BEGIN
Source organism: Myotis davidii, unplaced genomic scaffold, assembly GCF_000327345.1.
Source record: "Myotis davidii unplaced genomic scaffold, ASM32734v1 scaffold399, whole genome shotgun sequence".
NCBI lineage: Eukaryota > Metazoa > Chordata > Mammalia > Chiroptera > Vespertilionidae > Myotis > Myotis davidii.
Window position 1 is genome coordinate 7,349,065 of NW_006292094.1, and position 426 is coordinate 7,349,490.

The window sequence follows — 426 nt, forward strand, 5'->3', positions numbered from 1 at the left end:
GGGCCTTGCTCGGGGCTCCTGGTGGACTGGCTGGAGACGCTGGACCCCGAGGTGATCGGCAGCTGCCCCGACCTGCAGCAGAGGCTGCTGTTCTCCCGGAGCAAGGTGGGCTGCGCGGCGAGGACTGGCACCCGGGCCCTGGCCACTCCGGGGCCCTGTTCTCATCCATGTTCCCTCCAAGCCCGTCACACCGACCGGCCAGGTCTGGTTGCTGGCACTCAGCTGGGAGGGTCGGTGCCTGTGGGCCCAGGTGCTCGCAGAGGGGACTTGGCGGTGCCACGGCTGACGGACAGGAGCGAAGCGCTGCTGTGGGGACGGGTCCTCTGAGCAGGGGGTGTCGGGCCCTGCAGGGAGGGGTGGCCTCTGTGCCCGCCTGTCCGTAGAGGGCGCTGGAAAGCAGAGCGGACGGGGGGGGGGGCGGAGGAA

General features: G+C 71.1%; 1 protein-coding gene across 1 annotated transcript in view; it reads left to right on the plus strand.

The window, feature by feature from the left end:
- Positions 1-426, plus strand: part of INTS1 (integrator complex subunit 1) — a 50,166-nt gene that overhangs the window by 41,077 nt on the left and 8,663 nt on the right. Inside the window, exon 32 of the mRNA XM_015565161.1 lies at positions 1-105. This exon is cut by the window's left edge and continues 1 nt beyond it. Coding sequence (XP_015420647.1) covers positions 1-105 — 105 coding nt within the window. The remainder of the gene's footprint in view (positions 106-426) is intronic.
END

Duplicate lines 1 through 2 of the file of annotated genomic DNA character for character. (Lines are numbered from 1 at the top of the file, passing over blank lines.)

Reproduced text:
Source organism: Myotis davidii, unplaced genomic scaffold, assembly GCF_000327345.1.
Source record: "Myotis davidii unplaced genomic scaffold, ASM32734v1 scaffold399, whole genome shotgun sequence".